Five planets visible in skies. It's time to stargaze

Five planets visible in skies. It's time to stargaze

You will be able to see the closest planet to Earth (Venus) and the largest planet in the solar system (Jupiter) together once again in the skies.

Days after stargazers snapped Jupiter and Venus coming together in the evening sky, the two heavenly objects are set to be joined together by three others. Five planets will rise in the skies above Earth as they continue to move about in their orbits as seen from our point of view.

Mercury, Jupiter, Venus, Mars, and Uranus will march in unison in the skies above us as the Moon joins the party to form a rare celestial group. While the planets will all be seen in the skies tonight, they will not be aligned in a straight line across.

What makes this event even more interesting is that we will be able to see the closest planet to Earth (Venus) and the largest planet in the solar system (Jupiter) together once again in the skies. However, this time, they moved far away from each other as against their conjunction just about a month ago.

Yes, they will be visible across the country given clear skies and the amount of artificial light pollution. The Moon will be the brightest object in the skies, followed by Venus. Mars and Jupiter will appear dim given their positions in their current orbits and distance from Earth.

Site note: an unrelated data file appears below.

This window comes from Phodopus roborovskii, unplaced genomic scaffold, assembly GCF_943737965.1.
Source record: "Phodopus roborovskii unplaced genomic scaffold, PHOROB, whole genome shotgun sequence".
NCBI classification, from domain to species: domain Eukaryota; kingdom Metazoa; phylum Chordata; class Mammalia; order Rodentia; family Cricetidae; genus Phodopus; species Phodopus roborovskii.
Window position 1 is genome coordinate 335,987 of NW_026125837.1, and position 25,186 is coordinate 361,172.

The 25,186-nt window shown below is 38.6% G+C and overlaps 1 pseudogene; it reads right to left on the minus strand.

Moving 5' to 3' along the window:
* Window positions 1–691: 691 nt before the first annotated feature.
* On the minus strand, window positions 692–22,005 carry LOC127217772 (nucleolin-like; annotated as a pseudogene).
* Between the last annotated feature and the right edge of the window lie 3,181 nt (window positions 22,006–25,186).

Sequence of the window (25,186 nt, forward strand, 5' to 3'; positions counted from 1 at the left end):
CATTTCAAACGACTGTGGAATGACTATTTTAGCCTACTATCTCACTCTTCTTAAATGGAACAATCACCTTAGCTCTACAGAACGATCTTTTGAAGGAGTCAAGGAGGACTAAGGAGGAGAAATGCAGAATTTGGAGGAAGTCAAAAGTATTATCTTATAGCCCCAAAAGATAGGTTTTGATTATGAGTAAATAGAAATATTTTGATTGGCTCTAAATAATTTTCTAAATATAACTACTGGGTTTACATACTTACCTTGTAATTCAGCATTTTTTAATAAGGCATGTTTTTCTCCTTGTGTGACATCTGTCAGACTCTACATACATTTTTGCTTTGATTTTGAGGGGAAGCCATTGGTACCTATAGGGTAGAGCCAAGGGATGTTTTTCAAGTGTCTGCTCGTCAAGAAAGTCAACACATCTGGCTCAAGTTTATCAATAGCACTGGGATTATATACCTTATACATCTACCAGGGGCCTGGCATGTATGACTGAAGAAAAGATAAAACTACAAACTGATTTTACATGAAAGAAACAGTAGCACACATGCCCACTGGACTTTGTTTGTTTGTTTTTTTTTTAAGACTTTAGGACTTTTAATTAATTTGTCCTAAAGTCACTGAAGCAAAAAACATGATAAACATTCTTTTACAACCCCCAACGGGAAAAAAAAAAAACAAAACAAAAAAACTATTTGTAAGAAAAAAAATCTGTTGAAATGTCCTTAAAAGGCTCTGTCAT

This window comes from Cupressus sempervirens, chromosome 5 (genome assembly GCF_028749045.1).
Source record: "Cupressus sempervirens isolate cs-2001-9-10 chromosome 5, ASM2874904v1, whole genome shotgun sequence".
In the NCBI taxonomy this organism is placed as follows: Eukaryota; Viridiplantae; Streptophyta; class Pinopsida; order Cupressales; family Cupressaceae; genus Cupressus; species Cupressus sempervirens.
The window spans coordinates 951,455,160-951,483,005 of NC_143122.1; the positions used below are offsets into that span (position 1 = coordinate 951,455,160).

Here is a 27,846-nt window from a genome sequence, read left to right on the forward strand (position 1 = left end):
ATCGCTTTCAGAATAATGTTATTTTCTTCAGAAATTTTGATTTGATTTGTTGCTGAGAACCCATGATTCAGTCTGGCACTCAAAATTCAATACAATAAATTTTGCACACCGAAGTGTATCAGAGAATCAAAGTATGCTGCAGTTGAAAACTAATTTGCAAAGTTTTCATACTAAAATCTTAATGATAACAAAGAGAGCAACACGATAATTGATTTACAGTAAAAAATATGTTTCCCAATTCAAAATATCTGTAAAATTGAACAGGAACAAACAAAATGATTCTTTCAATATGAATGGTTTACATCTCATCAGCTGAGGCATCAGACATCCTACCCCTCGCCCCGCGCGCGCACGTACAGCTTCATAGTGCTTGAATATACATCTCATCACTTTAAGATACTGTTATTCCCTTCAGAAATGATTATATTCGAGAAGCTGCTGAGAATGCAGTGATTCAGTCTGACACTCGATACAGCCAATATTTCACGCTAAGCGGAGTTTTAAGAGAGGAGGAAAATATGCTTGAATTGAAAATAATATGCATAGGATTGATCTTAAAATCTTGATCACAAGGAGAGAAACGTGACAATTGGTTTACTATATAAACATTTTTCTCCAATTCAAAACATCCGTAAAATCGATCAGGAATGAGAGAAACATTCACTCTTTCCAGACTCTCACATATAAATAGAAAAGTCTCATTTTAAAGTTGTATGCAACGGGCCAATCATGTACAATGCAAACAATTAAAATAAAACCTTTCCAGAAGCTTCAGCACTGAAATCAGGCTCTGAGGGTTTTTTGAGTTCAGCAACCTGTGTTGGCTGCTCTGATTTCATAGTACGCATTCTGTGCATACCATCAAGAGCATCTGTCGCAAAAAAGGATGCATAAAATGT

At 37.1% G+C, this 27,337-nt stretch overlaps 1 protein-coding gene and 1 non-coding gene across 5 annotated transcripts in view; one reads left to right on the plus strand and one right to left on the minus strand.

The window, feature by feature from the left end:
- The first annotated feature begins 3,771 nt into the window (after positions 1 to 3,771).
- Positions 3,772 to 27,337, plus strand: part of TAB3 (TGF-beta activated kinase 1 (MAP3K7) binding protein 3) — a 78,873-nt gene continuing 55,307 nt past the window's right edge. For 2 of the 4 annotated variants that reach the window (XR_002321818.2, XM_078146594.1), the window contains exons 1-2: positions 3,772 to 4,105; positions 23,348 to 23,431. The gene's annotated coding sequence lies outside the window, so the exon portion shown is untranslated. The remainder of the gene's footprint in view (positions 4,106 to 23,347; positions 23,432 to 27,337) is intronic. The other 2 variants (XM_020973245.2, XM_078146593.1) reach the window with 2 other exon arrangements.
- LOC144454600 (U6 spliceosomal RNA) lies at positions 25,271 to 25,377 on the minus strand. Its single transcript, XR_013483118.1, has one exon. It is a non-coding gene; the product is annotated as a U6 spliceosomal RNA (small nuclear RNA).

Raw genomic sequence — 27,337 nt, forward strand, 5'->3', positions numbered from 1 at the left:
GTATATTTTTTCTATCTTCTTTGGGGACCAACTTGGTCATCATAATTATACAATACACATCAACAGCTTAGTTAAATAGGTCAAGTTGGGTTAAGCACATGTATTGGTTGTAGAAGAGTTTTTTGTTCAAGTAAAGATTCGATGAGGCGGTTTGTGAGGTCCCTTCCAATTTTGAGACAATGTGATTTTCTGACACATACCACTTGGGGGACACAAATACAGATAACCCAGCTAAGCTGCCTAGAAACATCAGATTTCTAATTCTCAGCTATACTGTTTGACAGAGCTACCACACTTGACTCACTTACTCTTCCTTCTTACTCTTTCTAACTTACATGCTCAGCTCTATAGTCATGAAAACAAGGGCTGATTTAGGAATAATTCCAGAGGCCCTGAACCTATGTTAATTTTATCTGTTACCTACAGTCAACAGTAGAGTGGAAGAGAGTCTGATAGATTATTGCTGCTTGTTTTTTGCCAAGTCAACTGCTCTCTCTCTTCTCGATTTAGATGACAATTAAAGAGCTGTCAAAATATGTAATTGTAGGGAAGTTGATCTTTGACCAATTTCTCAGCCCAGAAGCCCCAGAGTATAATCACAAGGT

Jupiter, Venus, and Mars can be seen by the naked eye due to their higher brightness. However, you will require a telescope to pinpoint Uranus in the evening sky, which is 3.05 billion kilometers away from us. The planets have already begun appearing in the skies and stargazers across the world spotted them on Monday.

Just after sunset, the five planets will come together in rare alignment. The planets will line up from the horizon beginning with Jupiter, which could be seen around 7:30 pm in the evening sky, just after sunset. This will be followed by Venus, Uranus, Moon, and Mars going upwards.

According to astronomers, the planets will stretch from the horizon line to around halfway up the night sky. Mercury and Jupiter will quickly dip below the horizon around half an hour after sunset.

Five planets visible in skies. It's time to stargaze
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While the planets will appear lined up in the sky, it does not mean they are actually closer to each other. This kind of alignment happens when the planets’ orbits line them up on one side of the sun from Earth’s perspective, Cooke said.

While they will be most visible on Tuesday, they will continue to linger in skies above us till the end of the month, before disappearing in the vastness of the cosmos as Earth moves in its own orbit.

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